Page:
Samuel Totten (pp. 197-on) has an outstanding chapter, titled, “What About the ‘Other” Genocides? An Educator’s Dilemma or an Educator’s Opportunity?” It features some of the many genocides of non-Jews.
Totten repeats his 2001 statement: “Ignoring ‘other genocides’, either by not including them in the curriculum or by simply mentioning them in passing sends an implicit message that such historical events (and their victims) are not as important as the Holocaust.” (p. 198). NO KIDDING!
Author Totten is also frank about not only the neglect of, but also resistance among teachers to, the reality of non-Jewish genocides, “Many educators who are ardent about teaching their students about the Holocaust are not equally ardent about teaching so-called other genocides.” (p. 206).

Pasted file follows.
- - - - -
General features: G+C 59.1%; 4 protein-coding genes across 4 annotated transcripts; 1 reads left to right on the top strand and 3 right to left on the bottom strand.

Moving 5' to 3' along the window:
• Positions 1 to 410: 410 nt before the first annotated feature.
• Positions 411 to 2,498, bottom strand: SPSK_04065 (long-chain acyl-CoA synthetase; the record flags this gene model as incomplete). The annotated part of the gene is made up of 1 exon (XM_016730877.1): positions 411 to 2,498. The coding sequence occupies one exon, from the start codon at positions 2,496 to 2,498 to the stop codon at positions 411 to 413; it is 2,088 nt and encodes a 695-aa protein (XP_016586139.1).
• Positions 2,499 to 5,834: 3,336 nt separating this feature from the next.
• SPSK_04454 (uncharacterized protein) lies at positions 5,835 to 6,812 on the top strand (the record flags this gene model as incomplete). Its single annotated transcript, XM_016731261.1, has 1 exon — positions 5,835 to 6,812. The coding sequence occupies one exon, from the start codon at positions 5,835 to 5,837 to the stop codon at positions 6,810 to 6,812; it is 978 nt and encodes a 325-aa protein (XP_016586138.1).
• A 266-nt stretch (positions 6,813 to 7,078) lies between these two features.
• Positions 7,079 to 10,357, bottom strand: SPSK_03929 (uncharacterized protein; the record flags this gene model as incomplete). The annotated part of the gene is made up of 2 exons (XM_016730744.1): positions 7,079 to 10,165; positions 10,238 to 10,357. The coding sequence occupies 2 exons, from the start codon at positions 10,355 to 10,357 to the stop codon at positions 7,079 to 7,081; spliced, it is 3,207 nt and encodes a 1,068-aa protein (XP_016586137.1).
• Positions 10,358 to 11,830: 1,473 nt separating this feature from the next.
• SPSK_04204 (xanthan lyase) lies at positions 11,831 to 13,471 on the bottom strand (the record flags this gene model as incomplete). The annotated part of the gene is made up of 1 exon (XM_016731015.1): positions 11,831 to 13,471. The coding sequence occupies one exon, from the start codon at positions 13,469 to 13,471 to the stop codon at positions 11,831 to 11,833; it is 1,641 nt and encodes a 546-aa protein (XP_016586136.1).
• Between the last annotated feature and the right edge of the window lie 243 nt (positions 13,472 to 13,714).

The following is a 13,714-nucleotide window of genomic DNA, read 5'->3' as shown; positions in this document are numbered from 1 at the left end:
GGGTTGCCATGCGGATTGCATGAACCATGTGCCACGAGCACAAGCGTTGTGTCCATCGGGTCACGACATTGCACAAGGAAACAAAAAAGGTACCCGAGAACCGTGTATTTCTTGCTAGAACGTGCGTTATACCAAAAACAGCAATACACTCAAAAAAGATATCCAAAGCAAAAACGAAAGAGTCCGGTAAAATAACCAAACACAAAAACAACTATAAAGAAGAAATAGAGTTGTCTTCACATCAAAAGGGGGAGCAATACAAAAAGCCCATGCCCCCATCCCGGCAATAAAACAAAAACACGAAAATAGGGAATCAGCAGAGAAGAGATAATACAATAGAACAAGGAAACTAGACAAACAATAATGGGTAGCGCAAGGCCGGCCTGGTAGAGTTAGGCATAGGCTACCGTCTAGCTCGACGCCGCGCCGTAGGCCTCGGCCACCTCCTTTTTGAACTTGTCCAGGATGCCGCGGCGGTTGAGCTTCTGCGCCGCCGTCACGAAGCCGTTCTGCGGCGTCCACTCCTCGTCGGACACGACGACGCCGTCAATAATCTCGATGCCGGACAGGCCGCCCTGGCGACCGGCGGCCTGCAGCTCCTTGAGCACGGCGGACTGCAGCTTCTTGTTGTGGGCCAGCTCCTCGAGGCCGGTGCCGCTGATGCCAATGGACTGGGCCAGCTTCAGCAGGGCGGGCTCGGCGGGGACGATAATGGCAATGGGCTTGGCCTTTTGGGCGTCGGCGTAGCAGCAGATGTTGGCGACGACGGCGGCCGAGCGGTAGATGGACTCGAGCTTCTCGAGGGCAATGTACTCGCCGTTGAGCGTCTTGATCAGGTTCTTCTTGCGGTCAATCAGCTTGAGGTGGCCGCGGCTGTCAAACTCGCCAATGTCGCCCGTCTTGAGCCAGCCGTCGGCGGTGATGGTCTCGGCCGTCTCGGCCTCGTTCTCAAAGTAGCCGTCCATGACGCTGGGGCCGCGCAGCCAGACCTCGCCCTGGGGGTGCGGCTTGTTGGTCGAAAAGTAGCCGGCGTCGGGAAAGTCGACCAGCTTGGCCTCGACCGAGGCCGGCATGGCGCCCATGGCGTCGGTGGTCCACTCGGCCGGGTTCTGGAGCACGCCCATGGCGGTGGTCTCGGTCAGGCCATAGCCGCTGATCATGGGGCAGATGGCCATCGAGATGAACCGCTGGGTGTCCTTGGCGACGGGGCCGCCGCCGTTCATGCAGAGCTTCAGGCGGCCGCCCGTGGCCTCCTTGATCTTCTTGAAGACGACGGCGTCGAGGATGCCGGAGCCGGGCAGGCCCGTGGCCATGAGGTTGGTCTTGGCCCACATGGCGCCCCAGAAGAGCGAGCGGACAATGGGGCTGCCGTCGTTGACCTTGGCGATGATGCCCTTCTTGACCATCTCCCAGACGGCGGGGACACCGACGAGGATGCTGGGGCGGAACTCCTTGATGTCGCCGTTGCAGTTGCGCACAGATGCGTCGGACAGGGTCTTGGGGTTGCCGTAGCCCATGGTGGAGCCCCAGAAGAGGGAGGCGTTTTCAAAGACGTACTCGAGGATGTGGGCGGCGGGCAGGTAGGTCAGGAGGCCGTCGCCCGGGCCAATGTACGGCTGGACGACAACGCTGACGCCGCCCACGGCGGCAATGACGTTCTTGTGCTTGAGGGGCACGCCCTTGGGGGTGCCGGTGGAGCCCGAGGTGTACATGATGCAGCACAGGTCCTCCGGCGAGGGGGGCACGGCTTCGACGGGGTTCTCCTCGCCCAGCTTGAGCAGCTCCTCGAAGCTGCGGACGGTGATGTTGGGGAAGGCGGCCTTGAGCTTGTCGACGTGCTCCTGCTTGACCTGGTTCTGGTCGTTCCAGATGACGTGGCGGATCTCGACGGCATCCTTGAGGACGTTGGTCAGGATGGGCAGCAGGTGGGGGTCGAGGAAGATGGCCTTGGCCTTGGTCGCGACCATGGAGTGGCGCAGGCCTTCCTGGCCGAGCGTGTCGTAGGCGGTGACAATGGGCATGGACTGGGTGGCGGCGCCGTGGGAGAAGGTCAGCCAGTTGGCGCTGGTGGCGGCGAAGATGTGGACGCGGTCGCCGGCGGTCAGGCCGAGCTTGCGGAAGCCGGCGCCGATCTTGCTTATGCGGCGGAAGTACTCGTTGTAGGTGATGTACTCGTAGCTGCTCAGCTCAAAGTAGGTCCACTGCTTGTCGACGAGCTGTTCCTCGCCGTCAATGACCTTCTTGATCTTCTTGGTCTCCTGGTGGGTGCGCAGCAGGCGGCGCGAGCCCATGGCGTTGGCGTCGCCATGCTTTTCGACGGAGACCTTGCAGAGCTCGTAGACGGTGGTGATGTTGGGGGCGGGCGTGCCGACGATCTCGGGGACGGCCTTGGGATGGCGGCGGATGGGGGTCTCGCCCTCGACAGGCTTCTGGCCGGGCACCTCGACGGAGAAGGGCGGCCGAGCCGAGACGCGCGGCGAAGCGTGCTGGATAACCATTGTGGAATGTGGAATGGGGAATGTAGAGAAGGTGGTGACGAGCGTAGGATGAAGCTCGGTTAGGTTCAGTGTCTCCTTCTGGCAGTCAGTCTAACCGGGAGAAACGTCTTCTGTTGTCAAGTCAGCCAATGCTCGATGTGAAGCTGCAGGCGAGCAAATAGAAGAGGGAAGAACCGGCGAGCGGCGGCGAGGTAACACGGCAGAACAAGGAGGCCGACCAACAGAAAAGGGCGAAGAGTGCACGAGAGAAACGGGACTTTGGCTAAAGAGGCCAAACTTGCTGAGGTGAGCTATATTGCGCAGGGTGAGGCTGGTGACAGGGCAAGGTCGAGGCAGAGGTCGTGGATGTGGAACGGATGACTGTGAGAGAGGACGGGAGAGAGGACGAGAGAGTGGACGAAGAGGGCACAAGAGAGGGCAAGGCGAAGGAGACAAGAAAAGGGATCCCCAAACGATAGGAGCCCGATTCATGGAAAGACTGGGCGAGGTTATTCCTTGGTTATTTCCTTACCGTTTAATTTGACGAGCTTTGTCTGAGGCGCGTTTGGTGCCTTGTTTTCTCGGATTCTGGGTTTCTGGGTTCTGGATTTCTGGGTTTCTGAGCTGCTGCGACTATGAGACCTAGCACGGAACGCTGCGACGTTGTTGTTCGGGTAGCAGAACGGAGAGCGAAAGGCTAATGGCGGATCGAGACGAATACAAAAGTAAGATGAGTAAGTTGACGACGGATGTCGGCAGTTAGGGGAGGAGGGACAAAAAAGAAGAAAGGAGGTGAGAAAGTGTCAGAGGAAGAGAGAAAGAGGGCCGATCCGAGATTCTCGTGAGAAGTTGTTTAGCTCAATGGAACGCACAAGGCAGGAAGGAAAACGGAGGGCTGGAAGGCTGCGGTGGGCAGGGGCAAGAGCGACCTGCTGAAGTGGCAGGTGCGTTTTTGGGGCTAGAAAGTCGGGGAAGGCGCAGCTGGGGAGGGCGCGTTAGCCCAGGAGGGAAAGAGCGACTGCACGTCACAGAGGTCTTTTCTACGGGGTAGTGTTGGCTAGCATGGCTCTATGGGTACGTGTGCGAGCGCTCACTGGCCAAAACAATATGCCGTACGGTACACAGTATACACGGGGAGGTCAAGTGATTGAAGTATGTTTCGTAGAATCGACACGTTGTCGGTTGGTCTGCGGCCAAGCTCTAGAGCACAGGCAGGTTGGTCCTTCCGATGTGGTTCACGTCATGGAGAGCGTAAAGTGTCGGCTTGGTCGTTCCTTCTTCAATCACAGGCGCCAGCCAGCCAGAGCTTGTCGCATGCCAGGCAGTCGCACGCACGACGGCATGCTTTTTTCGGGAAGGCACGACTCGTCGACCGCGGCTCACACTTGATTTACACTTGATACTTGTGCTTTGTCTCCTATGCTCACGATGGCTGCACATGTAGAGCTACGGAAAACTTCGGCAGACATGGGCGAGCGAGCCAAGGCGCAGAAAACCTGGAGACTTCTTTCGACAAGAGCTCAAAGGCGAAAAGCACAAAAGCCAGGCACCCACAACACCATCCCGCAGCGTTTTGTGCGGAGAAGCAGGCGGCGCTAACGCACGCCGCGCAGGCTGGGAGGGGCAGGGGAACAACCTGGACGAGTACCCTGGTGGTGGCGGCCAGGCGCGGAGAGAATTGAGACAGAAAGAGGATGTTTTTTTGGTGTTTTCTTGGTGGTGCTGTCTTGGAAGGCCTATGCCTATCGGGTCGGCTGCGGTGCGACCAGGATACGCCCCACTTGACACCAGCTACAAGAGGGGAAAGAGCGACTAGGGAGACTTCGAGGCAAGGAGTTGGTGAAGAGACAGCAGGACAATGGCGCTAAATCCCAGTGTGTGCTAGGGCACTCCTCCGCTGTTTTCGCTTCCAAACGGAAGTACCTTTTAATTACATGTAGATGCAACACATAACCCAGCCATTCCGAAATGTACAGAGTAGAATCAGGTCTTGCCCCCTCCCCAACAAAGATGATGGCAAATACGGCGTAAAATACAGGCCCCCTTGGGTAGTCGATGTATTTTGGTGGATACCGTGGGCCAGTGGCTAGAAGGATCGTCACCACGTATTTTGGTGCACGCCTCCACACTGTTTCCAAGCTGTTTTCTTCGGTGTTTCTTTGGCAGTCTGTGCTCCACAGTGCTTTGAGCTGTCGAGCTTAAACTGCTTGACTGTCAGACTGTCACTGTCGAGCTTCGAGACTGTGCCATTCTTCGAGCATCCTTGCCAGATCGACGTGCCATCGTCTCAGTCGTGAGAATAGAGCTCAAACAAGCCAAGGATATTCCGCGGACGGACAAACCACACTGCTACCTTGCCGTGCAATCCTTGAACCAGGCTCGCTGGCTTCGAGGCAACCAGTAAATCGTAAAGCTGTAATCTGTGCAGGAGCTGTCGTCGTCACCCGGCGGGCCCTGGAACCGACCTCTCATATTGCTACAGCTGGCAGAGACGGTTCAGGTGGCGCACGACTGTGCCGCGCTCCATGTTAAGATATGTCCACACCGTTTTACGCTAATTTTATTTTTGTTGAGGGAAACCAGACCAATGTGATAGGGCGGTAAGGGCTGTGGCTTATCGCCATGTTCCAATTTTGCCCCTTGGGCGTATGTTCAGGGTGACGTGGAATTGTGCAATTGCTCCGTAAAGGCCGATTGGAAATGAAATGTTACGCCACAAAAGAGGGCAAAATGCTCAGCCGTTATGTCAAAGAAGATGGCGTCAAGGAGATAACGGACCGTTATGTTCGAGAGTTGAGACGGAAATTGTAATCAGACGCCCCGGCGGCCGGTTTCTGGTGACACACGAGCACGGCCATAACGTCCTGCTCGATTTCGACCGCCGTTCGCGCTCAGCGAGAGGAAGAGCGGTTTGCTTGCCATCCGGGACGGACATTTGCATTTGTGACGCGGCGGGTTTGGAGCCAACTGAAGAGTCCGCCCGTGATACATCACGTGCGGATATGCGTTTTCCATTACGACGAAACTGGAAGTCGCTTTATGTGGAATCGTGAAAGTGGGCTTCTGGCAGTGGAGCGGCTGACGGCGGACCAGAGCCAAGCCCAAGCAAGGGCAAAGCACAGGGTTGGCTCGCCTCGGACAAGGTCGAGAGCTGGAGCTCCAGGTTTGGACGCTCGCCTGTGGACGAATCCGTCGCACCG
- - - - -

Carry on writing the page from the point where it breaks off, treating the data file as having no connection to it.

HOLOCAUST DEFINITION, JUDEOCENTRIC OR “UNIVERSAL”, MAKES NO DIFFERENCE
A very detailed survey of Holocaust education in Great Britain shows that, even when the term “Holocaust” is expanded to include non-Jewish victims of Nazi Germany, students aged 11-18 associate “Holocaust” with Poles a mere 15 times against 6, 176 times with Jews/Jewishness! So Jewish and non-Jewish victims, even under the term “Holocaust”, may not exactly be a zero-sum game, but it is mighty close. See:
Stuart Foster. WHAT DO STUDENTS KNOW AND UNDERSTAND ABOUT THE HOLOCAUST?
STILL BLAMING CHRISTIANITY FOR THE HOLOCAUST—EVEN IF SOFTLY